The Arena Playhouse at 801 McCulloh Street has been occupied by the Arena Players, an African American theatre troupe, since 1962. Established in 1953 as an outgrowth of the “The Negro Little Theater”, the Arena Players spent a decade performing…

Read's Drug Store

Though the Baltimore Sun heralded the structure at the southeast corner of Howard and Lexington as an Art Deco design icon from the time of its construction in 1934, this building's role as an early and vital witness to a historic, but long…

Lord Baltimore Hotel

Built in 1928, the Lord Baltimore Hotel is a beautiful example of an early twentieth-century high-rise hotel. Designed by prolific hotel architect William Lee Stoddart, it is reminiscent of such famous American hotels as New York's Vanderbilt Hotel…

Ford's Theatre

Baltimore activists have a long history of fighting discrimination and segregation in the city’s public establishments. In the years after World War II, the NAACP and their allies worked to end segregated seating at Ford’s Theatre on Fayette…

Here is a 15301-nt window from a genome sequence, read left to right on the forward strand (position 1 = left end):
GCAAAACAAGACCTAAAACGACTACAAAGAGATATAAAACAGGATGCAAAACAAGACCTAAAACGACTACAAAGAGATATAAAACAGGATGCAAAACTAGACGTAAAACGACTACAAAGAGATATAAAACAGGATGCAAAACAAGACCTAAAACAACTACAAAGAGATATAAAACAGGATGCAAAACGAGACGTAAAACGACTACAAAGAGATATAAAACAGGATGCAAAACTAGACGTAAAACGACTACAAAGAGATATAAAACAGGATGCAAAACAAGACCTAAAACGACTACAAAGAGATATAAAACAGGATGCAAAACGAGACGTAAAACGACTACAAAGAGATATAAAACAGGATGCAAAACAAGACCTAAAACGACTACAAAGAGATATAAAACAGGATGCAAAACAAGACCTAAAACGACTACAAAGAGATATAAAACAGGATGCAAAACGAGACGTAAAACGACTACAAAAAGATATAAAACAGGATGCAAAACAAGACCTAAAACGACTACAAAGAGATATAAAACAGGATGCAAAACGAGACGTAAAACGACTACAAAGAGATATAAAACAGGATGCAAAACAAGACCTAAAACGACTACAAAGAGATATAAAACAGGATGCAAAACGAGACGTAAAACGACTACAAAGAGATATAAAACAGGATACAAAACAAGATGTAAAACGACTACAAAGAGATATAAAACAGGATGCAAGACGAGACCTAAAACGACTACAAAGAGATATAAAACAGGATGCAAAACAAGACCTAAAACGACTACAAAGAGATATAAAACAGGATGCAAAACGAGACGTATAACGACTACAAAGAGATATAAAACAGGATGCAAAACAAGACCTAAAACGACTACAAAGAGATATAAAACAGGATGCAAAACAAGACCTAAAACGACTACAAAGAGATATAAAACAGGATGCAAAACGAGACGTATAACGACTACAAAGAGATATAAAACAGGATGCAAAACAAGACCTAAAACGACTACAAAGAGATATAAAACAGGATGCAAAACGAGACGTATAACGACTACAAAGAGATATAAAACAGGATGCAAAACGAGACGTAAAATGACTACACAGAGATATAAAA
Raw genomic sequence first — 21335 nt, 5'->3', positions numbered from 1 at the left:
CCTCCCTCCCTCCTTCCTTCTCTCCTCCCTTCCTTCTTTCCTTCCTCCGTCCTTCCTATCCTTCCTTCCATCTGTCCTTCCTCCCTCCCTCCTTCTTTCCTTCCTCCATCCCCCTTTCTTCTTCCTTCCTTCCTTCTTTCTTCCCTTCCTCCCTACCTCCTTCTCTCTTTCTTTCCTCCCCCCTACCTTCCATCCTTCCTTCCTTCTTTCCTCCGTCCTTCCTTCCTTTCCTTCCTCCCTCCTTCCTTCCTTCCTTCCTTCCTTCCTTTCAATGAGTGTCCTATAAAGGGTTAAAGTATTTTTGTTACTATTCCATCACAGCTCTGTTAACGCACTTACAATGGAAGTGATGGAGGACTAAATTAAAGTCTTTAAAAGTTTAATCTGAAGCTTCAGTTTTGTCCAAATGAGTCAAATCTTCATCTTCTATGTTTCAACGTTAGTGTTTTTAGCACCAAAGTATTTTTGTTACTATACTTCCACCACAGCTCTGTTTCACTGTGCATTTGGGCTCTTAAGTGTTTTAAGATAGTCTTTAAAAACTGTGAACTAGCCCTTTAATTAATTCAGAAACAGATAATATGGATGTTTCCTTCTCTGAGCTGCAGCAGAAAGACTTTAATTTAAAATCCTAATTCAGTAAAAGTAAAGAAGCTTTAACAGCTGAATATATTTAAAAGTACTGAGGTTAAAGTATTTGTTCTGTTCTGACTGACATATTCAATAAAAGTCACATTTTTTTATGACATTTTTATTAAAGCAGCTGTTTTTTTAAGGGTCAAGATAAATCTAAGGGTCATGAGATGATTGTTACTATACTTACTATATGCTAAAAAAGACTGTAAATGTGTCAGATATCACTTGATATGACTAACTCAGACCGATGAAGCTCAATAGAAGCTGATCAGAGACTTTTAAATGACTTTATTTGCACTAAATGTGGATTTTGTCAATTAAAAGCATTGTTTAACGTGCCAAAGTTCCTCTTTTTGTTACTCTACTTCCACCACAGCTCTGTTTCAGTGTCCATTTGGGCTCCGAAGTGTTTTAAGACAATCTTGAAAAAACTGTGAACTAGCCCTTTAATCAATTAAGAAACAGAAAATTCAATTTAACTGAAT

Leadenhall Baptist Church

Built in 1873 by the Maryland Baptist Union Association for black Baptists in south Baltimore, Leadenhall Baptist Church has long been a center of activism and source of strength for African Americans in south Baltimore and the Sharp Leadenhall…

William “Little Willie” and Victorine Q. Adams Residence

On October 13, 1935, William “Little Willie” Adams and Victorine Quille were married at Saint Peter Claver Catholic Church. The young businessman and the school teacher each came from different backgrounds. William Adams, originally of Zebulon,…

Preston Gardens

Built between 1914 and 1919, Preston Gardens is a linear park along Saint Paul Street. Few people know that Preston Gardens was once the site of a thriving black community up through the early twentieth century. Black lawyers, religious leaders, and…

Levering Hall on Johns Hopkins University Homewood Campus

Built in 1928-1929, Levering Hall is named in honor of Eugene Levering, a local banker. Levering, who served as a trustee for Johns Hopkins University from 1898 to 1928, donated the funds to build a YMCA on land provided by Johns Hopkins…

Morgan State University Memorial Chapel

In 1939, the trustees of Morgan College decided to sell the institution to the State of Maryland. The proceeds from that transaction were earmarked for the construction of a center for religious activities, the Morgan Christian Center (now Morgan…
This tour is supported by the NPS Heritage Initiatives Program, the Preservation Maryland Heritage Fund, and the PNC Foundation.